Sources are the raw material of history, but where the written word has traditionally been seen as the principal source, today historians are increasingly recognizing the value of sources beyond text. In History and Material Culture, Karen Harvey embarks upon a discussion about material culture - considering objects, often those found surrounding us in day to day life, as sources, which can help historians develop new interpretations and new knowledge about the past.
Across ten chapters, different historians look at a variety of material sources from around the globe and across centuries to assess how such sources can be used to study history. While the sources are discussed from 'interdisciplinary' perspectives, each contributor examines how material culture can be approached from an historical viewpoint, and each chapter addresses its theme or approach in a way accessible to readers without expertise in the area.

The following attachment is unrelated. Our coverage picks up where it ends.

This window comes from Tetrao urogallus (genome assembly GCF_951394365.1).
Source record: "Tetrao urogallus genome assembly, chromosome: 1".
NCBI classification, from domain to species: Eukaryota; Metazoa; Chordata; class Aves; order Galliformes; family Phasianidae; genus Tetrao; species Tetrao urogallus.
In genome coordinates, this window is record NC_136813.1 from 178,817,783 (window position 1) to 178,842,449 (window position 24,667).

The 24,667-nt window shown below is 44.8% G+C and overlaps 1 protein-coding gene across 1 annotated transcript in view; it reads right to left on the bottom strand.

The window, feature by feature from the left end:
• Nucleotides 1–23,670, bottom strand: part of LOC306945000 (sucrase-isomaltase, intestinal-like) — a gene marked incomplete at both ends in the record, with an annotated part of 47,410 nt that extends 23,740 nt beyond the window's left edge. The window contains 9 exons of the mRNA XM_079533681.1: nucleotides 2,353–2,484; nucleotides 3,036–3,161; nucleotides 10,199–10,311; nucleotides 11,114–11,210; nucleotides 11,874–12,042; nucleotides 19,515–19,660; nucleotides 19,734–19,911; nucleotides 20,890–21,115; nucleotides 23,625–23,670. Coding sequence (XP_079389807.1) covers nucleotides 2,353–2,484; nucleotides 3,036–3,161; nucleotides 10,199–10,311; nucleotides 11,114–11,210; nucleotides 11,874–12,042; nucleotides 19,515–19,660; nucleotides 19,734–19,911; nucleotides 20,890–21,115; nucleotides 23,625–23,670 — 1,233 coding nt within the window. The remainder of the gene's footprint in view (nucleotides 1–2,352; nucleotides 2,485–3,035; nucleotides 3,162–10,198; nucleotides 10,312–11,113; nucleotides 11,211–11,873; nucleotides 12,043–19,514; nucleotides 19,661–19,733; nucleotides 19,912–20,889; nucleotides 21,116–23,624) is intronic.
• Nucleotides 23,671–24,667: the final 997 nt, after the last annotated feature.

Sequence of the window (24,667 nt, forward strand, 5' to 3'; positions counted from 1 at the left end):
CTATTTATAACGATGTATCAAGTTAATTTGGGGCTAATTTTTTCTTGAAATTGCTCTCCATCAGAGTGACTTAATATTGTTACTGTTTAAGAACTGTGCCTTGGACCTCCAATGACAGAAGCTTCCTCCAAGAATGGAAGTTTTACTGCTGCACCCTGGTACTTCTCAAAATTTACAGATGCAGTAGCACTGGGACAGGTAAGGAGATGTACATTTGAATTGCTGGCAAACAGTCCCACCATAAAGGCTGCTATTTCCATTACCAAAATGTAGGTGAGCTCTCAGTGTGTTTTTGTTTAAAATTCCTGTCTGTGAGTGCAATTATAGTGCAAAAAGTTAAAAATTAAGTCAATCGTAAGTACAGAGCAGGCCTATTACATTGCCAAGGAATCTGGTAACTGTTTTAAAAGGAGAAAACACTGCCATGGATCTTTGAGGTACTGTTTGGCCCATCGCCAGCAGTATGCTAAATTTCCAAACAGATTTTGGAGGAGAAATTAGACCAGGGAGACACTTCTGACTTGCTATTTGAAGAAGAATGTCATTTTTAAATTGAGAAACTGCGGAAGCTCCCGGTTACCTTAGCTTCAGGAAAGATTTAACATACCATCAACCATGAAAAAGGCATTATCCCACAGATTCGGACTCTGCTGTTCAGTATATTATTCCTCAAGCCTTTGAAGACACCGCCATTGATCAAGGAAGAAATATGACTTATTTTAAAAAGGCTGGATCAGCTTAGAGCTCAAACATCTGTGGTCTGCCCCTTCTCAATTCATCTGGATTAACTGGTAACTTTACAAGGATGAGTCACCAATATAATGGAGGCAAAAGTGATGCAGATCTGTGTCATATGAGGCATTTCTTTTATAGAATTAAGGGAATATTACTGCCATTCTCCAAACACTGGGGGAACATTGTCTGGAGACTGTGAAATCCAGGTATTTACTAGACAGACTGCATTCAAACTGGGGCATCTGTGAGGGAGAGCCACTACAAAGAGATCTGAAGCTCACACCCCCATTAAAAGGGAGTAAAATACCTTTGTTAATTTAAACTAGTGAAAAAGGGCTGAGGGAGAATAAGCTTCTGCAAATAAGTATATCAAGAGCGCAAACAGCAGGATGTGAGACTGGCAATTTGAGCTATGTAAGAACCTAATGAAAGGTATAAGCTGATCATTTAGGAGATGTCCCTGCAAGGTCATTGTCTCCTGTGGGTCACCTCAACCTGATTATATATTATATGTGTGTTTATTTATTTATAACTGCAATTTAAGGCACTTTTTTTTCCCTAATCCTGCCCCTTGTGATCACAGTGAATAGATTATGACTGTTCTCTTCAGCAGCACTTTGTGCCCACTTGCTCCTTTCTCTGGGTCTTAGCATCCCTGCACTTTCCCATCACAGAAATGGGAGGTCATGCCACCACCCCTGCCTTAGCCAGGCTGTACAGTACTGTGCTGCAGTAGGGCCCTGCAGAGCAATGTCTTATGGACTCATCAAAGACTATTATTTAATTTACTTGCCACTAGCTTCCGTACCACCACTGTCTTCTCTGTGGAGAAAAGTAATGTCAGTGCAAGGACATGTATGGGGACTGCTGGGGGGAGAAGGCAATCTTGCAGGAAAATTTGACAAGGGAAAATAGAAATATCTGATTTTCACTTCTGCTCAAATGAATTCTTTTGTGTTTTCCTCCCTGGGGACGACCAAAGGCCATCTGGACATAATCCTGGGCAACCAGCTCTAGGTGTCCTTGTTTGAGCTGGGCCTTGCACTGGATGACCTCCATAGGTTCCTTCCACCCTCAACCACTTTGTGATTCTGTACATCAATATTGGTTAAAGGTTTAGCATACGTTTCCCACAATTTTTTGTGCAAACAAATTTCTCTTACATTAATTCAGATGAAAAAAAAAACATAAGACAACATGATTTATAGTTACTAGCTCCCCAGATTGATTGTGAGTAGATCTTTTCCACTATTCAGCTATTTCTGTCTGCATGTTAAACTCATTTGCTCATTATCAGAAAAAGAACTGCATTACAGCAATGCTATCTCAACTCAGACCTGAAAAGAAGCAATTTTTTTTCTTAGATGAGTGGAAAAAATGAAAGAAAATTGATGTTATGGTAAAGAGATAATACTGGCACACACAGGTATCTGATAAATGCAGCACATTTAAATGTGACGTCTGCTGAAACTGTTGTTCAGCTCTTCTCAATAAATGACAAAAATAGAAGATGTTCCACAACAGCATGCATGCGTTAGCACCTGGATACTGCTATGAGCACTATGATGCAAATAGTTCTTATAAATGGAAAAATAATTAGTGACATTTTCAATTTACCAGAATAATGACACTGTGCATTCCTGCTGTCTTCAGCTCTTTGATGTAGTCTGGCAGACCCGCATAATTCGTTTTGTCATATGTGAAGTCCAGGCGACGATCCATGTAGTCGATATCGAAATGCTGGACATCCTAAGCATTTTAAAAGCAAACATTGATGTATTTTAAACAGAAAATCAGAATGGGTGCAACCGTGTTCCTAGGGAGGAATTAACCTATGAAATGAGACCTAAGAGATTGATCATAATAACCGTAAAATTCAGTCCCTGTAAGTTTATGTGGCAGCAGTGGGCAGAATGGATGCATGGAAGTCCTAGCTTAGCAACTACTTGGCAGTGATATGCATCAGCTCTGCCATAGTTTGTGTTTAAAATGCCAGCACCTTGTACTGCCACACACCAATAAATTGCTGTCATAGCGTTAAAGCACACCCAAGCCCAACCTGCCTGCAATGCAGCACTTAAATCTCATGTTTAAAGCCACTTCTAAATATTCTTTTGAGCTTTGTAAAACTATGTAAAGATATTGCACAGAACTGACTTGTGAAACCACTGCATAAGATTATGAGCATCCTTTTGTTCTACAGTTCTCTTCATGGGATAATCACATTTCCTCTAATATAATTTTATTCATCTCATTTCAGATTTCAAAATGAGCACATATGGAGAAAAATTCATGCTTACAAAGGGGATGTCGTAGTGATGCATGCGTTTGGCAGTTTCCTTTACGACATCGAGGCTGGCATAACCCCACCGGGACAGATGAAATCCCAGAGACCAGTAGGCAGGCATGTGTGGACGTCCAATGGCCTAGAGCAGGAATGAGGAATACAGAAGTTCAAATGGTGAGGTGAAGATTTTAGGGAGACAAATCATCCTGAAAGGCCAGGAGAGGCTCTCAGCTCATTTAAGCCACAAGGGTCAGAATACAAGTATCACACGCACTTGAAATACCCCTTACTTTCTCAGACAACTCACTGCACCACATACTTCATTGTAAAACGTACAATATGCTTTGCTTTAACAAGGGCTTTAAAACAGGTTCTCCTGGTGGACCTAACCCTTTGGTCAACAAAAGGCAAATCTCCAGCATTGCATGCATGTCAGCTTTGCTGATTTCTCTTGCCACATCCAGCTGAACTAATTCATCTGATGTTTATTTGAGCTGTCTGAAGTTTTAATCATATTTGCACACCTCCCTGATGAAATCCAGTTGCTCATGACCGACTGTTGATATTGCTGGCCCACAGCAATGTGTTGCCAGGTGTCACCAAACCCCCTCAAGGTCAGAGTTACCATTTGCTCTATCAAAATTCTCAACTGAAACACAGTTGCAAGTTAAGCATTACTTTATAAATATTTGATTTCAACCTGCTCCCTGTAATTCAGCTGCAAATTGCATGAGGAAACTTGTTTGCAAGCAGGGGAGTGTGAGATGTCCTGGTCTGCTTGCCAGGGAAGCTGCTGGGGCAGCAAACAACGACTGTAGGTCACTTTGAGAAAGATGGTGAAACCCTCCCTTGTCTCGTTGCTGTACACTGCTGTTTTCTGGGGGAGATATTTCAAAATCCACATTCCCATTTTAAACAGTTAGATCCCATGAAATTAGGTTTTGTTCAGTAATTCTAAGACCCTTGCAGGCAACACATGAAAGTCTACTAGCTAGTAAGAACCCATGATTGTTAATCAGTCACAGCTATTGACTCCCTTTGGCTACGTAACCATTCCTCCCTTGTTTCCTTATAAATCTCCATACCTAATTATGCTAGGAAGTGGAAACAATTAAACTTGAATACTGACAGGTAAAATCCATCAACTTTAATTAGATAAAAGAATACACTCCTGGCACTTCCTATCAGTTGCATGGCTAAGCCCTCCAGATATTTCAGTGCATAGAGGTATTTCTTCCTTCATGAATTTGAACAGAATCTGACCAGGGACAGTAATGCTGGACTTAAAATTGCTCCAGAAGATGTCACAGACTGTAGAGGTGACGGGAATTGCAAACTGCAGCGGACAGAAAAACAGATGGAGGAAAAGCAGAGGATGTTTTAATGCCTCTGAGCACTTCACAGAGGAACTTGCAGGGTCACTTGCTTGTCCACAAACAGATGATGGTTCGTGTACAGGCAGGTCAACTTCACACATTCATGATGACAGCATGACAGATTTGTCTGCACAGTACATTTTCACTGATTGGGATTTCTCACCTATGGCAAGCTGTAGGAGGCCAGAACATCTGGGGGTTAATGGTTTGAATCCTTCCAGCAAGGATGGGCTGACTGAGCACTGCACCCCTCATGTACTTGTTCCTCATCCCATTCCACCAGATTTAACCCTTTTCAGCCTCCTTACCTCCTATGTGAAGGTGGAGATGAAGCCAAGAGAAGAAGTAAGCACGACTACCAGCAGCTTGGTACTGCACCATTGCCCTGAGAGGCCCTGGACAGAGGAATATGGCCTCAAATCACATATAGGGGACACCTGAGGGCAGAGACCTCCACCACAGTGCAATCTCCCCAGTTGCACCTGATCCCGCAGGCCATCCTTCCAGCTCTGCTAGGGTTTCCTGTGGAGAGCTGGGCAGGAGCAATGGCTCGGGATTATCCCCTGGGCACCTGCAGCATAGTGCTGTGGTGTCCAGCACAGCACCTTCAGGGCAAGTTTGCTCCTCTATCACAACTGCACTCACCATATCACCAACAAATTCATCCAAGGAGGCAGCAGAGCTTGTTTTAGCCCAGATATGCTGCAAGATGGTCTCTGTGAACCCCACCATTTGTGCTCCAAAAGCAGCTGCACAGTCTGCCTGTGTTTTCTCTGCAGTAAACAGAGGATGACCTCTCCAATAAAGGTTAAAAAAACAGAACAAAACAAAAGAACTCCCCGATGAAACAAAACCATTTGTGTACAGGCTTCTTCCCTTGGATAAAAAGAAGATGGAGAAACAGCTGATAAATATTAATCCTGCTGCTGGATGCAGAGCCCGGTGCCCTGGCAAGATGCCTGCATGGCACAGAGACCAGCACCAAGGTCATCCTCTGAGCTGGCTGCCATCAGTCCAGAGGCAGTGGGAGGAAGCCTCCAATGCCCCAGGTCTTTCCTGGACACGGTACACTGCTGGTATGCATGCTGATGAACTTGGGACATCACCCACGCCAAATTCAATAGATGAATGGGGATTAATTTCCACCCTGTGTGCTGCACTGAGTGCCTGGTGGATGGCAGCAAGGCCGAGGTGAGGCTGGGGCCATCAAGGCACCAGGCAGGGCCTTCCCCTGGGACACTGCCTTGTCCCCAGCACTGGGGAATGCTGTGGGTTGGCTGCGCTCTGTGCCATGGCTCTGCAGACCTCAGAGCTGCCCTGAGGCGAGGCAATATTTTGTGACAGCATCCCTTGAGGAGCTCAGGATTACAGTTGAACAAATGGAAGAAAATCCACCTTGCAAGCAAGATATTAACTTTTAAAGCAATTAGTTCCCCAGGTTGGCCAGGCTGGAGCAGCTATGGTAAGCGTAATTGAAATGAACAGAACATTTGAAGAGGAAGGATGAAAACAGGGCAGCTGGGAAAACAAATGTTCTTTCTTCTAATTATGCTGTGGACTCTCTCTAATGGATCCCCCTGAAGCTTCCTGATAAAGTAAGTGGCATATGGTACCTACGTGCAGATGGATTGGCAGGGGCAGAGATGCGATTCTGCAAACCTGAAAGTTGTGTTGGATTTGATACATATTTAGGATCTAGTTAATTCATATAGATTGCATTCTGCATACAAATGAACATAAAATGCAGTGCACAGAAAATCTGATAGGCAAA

In her introduction, Karen Harvey discusses some of the key issues raised when historians use material culture, and suggests some basic steps for those new to these kinds of sources. Opening up the discipline of history to new approaches, and introducing those working in other disciplines to historical approaches, this book is the ideal introduction to the opportunities and challenges of researching material culture.